Let’s unpack some facts surrounding the members of the infamous 27 Club. Many of our favorite rockers are notorious for being fervid partiers and for their carefree and high-risk lifestyles. Naturally, this behavior often includes excessive and detrimental drug and alcohol abuse.

Also, sometimes the high-profile and glamorous life is too much for an individual, leading them to take his or her own life or to behave so carelessly that their lives end in a tragic accident. It makes sense and is even proven that large quantities of drugs or amounts of alcohol taken in a short period of time causes various vital organs in the body to deteriorate or cease functioning. If the individual begins taking drugs even at the age of 17 or 18 that is 9-10 years of constant abuse that can become irreversible and life-threatening.

If that doesn’t spark your interest enough or make you want to put on your Sherlock Holmes detective hat, let’s go one step further with the classic white lighter myth that is attached to some of the members of the club. Essentially, the myth goes that the pivotal musicians of the 27 Club all died with a white lighter in their pocket. This doesn’t seem too far-fetched as all of them were avid drug users. The theory has been running wild for many years, with the flame being fanned by the cannabis culture and anyone who avoids black cats and walking under ladders. But, several sources have since debunked this theory noting that Bic did not create their many colored disposable lighters until most of our members were long gone. However, this fact hasn’t stopped people from staying away from the cursed white lighter and passing on the superstition to their friends.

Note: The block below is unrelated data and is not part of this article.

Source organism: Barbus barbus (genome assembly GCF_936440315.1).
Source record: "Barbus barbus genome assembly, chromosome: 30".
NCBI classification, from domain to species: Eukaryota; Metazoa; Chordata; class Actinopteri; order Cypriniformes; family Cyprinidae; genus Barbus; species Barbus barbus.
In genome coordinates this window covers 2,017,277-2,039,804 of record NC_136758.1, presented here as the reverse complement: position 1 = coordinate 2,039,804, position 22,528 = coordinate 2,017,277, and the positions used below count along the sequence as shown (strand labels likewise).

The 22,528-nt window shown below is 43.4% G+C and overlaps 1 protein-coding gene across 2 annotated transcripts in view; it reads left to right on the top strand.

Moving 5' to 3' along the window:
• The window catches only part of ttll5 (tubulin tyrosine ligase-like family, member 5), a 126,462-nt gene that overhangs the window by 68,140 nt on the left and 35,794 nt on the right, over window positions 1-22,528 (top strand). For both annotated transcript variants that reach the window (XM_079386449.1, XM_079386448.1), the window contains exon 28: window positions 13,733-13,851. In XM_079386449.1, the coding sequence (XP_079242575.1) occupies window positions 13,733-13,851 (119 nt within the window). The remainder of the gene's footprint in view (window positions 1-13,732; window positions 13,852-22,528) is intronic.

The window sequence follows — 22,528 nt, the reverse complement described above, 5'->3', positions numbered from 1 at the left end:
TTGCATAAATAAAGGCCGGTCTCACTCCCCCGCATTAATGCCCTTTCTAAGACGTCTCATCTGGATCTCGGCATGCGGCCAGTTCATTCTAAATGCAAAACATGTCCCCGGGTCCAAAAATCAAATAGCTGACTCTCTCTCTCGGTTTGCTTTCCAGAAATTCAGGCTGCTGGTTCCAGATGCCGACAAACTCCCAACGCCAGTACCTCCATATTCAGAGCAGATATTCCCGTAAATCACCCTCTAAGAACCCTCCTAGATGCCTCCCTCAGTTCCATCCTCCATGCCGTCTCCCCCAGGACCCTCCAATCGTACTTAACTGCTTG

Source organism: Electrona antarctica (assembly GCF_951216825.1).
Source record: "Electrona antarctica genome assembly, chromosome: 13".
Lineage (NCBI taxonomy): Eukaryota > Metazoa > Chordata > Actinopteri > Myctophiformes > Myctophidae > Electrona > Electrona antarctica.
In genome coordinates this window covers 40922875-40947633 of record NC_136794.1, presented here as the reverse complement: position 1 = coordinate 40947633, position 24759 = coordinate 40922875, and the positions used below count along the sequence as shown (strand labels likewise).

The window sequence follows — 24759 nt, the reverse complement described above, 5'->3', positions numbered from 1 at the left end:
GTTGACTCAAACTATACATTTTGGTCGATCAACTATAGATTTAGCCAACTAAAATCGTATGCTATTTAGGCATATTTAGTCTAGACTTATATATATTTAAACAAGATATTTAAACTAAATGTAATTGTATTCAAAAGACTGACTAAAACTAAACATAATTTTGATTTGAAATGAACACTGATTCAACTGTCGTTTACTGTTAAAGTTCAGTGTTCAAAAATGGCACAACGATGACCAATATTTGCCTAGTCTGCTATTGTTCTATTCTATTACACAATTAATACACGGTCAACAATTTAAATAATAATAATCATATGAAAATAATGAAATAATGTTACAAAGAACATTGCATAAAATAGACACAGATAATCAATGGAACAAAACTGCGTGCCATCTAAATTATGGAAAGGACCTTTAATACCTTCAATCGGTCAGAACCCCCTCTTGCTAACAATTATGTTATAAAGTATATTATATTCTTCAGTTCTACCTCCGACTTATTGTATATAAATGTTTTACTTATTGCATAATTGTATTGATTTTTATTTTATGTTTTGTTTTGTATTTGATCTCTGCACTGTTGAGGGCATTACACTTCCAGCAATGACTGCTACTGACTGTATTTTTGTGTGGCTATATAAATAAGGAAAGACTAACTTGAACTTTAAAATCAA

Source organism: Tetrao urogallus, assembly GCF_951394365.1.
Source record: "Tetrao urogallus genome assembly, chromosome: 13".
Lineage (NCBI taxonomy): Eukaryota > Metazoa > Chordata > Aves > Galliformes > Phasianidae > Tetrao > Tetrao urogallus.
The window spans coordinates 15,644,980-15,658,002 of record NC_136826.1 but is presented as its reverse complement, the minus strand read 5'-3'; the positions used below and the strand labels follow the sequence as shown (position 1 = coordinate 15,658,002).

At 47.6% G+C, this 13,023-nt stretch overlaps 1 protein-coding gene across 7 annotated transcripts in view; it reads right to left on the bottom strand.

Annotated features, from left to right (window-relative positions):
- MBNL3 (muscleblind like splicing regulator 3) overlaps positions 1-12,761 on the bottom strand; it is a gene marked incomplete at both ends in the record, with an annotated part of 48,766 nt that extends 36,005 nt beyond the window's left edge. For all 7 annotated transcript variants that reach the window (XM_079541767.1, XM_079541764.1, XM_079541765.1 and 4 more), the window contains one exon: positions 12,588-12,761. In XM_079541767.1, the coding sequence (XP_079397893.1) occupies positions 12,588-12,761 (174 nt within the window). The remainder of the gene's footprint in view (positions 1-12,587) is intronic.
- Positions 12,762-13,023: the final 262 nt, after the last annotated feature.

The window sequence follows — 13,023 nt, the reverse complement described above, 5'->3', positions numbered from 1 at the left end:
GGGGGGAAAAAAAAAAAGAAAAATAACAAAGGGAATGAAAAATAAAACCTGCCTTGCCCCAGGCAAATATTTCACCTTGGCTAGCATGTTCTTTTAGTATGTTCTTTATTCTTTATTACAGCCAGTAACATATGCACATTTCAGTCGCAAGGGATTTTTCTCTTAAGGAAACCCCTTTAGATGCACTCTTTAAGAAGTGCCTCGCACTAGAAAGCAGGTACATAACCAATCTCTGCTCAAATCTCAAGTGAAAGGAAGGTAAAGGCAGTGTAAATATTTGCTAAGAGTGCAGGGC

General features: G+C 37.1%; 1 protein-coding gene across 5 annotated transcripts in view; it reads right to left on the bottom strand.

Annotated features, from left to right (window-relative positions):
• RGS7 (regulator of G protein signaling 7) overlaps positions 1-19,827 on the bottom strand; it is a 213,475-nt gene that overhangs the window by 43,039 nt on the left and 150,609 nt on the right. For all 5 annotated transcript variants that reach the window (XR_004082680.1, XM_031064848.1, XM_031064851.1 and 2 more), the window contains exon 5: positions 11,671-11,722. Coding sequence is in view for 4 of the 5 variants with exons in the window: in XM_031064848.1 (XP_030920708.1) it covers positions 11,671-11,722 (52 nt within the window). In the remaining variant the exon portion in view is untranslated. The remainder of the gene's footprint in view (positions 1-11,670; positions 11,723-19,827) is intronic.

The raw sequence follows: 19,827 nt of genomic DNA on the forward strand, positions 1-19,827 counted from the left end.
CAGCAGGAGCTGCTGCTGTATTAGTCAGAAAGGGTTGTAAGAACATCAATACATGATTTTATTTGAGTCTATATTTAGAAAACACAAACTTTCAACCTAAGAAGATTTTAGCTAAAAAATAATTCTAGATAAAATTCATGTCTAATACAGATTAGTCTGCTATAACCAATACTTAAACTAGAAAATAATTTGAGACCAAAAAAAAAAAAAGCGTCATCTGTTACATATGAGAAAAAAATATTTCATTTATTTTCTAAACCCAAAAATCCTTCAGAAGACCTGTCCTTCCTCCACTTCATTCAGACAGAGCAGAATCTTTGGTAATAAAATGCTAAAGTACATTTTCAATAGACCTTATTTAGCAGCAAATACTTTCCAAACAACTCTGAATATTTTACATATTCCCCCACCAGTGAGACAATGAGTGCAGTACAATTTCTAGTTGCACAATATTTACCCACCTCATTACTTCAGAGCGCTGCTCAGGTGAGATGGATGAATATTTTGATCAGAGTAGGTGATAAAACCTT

Members of the 27 Club



Jimi Hendrix

This one shouldn’t be too much of a surprise given his glowing reputation. Jimi Hendrix was one of the greatest guitarists to ever live and his music continues to inspire new generations of players, and he was only 27 when he died! It is hard to imagine that he was able to accomplish everything he did in such a short life span: he popularized a guitar, effect pedal, and way of playing. Hendrix was also a habitual drug and alcohol user, which often sent him into fits of rage. Sadly, this lifestyle eventually caught up to him ending in his death on September 18, 1970. The night before, Hendrix and his girlfriend Monika Dannermann were taking handfuls of pills and drinking heavily which led Hendrix to throw up and asphyxiate. His sudden death came as a shock to the whole world and fans still grieve at the loss of one of the greatest musicians who ever lived.



Janis Joplin